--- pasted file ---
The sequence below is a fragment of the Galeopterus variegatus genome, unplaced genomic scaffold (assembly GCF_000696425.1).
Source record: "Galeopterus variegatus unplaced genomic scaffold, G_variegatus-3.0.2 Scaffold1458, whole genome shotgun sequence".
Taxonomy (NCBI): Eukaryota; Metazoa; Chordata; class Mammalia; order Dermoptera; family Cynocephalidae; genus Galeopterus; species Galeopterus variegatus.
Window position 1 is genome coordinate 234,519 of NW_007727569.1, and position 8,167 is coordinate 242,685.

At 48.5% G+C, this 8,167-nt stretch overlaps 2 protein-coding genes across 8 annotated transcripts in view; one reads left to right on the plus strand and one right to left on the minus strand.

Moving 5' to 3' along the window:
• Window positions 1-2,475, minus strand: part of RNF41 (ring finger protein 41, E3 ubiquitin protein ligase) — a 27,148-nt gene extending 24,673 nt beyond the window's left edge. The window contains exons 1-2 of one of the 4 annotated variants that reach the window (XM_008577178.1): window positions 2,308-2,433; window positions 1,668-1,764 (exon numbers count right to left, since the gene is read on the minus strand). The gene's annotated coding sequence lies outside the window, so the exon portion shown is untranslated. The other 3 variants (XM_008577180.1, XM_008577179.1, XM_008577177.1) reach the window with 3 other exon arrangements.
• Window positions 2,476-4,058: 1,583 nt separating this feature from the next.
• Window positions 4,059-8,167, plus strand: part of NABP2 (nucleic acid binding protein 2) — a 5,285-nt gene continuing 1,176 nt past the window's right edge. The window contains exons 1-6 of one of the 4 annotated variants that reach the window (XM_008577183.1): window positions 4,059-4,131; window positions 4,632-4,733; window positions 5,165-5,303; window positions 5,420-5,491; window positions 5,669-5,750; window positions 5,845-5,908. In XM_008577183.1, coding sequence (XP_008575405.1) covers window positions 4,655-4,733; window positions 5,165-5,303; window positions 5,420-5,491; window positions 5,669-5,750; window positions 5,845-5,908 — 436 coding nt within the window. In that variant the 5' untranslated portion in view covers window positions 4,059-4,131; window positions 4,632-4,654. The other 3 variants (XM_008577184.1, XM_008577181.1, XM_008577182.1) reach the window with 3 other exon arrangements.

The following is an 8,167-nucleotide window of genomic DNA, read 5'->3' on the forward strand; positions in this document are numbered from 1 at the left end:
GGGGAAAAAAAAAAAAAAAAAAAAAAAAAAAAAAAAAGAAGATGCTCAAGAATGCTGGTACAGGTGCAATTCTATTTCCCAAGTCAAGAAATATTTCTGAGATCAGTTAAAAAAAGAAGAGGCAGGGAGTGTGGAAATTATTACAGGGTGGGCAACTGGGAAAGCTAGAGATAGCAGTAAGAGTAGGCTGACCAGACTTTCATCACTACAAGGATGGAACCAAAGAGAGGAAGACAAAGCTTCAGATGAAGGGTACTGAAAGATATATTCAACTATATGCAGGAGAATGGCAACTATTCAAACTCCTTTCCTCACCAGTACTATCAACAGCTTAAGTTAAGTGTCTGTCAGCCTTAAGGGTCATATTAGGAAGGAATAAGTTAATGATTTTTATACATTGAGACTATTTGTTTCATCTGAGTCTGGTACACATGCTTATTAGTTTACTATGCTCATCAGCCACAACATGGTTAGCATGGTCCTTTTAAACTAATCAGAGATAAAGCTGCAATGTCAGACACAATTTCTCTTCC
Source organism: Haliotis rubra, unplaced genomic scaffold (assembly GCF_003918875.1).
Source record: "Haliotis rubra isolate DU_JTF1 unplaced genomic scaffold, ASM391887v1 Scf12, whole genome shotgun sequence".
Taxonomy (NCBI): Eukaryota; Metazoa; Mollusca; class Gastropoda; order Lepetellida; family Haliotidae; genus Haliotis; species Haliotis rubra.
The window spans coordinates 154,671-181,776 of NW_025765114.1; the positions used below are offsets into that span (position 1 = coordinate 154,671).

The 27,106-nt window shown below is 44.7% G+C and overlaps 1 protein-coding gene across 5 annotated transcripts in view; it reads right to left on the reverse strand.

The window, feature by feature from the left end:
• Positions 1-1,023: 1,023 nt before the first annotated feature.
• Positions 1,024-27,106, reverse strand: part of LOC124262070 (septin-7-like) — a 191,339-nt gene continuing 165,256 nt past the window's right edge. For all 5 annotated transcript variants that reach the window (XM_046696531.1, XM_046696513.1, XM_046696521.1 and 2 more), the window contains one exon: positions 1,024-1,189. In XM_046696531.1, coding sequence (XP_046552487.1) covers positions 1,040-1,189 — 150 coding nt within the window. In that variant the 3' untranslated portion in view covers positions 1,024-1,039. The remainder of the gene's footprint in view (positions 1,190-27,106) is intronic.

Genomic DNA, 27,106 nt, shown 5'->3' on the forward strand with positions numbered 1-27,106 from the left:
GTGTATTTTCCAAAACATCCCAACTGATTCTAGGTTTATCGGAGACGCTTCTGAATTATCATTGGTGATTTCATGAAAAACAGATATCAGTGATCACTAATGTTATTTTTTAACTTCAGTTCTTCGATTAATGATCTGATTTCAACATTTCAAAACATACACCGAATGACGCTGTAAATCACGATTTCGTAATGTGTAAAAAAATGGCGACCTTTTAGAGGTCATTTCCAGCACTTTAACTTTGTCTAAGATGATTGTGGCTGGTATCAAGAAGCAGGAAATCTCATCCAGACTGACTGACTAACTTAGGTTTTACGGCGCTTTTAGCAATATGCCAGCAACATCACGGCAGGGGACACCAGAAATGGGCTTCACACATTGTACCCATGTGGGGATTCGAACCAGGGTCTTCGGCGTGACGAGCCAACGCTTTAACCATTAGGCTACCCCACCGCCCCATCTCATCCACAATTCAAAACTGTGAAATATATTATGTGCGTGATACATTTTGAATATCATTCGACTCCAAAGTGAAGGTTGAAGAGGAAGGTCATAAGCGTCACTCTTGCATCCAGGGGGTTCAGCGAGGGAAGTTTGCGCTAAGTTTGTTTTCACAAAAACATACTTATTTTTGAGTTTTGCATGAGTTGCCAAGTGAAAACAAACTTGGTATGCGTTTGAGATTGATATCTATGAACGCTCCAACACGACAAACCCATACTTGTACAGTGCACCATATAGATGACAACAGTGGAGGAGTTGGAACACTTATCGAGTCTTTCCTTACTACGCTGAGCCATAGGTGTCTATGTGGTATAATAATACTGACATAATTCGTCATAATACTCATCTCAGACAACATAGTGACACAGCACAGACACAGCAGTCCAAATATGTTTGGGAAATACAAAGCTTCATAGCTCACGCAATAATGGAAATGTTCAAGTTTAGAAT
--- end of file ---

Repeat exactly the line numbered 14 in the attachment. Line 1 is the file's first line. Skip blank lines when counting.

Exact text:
Taxonomy (NCBI): Eukaryota; Metazoa; Mollusca; class Gastropoda; order Lepetellida; family Haliotidae; genus Haliotis; species Haliotis rubra.